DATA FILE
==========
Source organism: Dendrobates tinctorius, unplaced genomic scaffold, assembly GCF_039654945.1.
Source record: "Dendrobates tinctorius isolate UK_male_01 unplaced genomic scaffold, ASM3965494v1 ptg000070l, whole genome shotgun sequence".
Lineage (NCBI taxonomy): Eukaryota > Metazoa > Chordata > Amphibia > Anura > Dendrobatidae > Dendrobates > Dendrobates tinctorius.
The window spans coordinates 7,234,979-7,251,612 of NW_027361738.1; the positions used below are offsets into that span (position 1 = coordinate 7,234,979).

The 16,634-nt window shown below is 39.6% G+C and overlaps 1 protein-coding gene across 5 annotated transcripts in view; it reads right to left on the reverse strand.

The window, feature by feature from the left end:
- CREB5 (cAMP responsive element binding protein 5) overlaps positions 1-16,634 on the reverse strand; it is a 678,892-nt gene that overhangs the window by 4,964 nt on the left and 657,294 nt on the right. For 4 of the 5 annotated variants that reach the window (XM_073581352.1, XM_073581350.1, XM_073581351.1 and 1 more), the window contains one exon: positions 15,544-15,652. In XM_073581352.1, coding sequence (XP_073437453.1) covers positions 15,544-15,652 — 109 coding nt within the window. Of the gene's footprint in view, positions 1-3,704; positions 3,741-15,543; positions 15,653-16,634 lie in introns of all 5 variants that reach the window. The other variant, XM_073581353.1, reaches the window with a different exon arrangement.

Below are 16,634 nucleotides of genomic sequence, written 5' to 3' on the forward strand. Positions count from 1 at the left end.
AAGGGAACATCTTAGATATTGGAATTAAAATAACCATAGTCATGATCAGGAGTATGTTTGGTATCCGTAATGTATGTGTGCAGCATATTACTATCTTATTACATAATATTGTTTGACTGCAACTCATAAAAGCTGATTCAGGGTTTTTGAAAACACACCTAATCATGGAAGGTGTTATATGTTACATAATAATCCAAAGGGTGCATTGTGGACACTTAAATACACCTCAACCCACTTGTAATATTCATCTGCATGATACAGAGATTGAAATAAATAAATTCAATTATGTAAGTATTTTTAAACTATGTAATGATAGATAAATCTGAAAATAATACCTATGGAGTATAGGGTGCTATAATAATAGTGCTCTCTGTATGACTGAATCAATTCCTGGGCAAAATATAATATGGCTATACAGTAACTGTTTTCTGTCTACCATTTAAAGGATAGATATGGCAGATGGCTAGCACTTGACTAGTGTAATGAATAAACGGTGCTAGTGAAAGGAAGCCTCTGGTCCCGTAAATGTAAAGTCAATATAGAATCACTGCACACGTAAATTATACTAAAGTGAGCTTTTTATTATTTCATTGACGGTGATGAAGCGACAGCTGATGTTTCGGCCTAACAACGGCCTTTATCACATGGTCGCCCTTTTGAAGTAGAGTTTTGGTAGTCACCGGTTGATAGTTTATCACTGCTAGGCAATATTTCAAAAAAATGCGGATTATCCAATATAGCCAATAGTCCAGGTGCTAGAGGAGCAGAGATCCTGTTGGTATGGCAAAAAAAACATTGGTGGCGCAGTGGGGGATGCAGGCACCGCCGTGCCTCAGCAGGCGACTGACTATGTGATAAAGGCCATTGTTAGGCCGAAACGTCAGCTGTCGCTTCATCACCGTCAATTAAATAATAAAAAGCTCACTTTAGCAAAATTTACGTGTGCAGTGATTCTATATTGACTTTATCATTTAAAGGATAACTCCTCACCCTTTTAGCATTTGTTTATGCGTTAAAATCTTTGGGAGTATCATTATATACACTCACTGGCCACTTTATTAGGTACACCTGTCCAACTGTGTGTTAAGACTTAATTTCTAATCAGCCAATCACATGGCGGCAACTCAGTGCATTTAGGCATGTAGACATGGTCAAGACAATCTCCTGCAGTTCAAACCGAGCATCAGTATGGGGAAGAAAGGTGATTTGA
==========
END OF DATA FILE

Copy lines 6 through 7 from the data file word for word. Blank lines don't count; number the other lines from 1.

The window, feature by feature from the left end:
- CREB5 (cAMP responsive element binding protein 5) overlaps positions 1-16,634 on the reverse strand; it is a 678,892-nt gene that overhangs the window by 4,964 nt on the left and 657,294 nt on the right. For 4 of the 5 annotated variants that reach the window (XM_073581352.1, XM_073581350.1, XM_073581351.1 and 1 more), the window contains one exon: positions 15,544-15,652. In XM_073581352.1, coding sequence (XP_073437453.1) covers positions 15,544-15,652 — 109 coding nt within the window. Of the gene's footprint in view, positions 1-3,704; positions 3,741-15,543; positions 15,653-16,634 lie in introns of all 5 variants that reach the window. The other variant, XM_073581353.1, reaches the window with a different exon arrangement.